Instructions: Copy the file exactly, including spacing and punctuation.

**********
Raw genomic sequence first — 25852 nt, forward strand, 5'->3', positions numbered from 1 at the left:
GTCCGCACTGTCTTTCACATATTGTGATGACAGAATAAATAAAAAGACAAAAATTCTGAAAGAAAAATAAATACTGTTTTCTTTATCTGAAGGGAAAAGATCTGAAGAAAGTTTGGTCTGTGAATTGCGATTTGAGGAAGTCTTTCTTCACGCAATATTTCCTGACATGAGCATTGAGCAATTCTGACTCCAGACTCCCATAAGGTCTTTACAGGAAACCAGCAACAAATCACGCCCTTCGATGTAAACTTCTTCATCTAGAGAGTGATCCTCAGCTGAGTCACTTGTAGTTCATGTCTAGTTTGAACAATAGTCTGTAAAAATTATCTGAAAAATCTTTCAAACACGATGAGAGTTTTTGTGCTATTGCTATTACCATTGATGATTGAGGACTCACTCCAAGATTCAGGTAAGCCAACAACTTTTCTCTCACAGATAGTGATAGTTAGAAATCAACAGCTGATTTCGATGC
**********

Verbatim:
Raw genomic sequence first — 25852 nt, forward strand, 5'->3', positions numbered from 1 at the left:
GTCCGCACTGTCTTTCACATATTGTGATGACAGAATAAATAAAAAGACAAAAATTCTGAAAGAAAAATAAATACTGTTTTCTTTATCTGAAGGGAAAAGATCTGAAGAAAGTTTGGTCTGTGAATTGCGATTTGAGGAAGTCTTTCTTCACGCAATATTTCCTGACATGAGCATTGAGCAATTCTGACTCCAGACTCCCATAAGGTCTTTACAGGAAACCAGCAACAAATCACGCCCTTCGATGTAAACTTCTTCATCTAGAGAGTGATCCTCAGCTGAGTCACTTGTAGTTCATGTCTAGTTTGAACAATAGTCTGTAAAAATTATCTGAAAAATCTTTCAAACACGATGAGAGTTTTTGTGCTATTGCTATTACCATTGATGATTGAGGACTCACTCCAAGATTCAGGTAAGCCAACAACTTTTCTCTCACAGATAGTGATAGTTAGAAATCAACAGCTGATTTCGATGC